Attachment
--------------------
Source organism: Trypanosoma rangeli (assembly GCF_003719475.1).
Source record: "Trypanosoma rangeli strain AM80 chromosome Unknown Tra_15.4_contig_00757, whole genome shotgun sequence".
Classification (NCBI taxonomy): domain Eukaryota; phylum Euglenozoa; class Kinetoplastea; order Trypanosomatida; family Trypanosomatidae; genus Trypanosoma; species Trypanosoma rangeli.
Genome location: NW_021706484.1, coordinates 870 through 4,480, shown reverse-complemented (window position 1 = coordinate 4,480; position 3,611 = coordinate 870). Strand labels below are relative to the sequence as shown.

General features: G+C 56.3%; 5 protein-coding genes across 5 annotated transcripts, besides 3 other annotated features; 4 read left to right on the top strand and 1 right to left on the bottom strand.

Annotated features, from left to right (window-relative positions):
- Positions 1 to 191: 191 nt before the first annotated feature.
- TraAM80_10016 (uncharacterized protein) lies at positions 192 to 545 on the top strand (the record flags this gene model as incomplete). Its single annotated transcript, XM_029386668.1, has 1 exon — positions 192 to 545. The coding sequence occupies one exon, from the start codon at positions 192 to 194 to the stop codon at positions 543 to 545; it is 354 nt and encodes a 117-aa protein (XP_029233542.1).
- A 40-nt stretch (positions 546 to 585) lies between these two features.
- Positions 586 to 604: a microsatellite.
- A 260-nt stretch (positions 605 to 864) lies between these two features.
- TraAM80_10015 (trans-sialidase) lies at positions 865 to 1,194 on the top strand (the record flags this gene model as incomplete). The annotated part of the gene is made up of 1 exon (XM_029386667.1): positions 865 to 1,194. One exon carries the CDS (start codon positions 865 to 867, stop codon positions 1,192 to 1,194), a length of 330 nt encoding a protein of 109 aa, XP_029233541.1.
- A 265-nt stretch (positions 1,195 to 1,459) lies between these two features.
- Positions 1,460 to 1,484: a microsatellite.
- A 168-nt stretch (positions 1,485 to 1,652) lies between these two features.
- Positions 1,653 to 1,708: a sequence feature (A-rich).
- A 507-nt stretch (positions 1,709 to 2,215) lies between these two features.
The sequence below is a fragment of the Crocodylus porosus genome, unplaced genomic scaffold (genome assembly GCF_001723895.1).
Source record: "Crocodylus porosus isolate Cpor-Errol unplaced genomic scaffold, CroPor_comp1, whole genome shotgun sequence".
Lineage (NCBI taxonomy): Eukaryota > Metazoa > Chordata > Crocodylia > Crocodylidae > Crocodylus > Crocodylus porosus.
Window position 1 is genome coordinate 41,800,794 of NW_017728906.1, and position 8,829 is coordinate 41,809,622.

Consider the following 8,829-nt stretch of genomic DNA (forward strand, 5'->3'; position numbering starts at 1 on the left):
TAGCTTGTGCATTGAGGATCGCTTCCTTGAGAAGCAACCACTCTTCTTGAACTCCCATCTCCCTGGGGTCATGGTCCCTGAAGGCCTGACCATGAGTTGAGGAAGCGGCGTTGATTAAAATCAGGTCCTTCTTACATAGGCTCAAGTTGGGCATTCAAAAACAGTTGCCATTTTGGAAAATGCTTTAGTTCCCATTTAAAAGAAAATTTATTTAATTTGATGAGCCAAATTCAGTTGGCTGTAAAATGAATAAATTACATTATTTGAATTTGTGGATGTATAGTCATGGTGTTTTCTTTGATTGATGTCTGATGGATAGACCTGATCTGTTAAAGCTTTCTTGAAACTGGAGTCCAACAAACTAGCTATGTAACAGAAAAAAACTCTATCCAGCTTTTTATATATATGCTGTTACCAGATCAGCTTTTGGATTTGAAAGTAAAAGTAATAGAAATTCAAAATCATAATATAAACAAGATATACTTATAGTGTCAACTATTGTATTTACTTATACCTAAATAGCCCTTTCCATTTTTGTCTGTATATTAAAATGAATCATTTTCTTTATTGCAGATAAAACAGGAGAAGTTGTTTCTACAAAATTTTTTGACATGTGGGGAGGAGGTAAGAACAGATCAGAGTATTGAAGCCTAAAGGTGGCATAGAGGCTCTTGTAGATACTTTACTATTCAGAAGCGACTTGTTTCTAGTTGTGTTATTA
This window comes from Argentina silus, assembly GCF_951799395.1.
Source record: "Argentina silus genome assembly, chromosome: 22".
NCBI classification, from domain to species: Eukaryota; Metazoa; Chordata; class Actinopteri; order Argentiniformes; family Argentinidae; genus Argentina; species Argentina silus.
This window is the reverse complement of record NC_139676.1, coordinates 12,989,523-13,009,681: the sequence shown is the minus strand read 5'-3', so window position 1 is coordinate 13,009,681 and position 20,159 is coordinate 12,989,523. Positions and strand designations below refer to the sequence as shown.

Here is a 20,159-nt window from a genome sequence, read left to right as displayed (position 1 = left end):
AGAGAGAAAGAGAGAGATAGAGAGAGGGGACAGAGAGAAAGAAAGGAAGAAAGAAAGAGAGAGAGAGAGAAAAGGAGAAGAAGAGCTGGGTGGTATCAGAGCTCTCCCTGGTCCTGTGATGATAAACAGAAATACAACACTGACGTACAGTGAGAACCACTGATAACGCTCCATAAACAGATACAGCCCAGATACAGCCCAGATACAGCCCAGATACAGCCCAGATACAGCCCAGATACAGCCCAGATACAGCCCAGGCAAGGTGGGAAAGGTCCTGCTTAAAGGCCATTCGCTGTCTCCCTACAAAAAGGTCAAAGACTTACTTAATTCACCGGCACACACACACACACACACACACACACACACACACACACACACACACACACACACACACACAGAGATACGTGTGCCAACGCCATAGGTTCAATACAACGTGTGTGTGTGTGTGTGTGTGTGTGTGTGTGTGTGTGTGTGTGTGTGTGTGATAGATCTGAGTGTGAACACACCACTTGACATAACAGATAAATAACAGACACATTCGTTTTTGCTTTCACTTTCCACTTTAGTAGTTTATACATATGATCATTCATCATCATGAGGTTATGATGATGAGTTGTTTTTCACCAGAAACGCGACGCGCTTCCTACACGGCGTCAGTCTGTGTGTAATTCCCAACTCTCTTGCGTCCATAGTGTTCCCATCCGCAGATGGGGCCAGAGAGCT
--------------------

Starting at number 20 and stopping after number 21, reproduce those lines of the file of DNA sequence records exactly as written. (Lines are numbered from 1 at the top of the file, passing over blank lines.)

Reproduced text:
Lineage (NCBI taxonomy): Eukaryota > Metazoa > Chordata > Crocodylia > Crocodylidae > Crocodylus > Crocodylus porosus.
Window position 1 is genome coordinate 41,800,794 of NW_017728906.1, and position 8,829 is coordinate 41,809,622.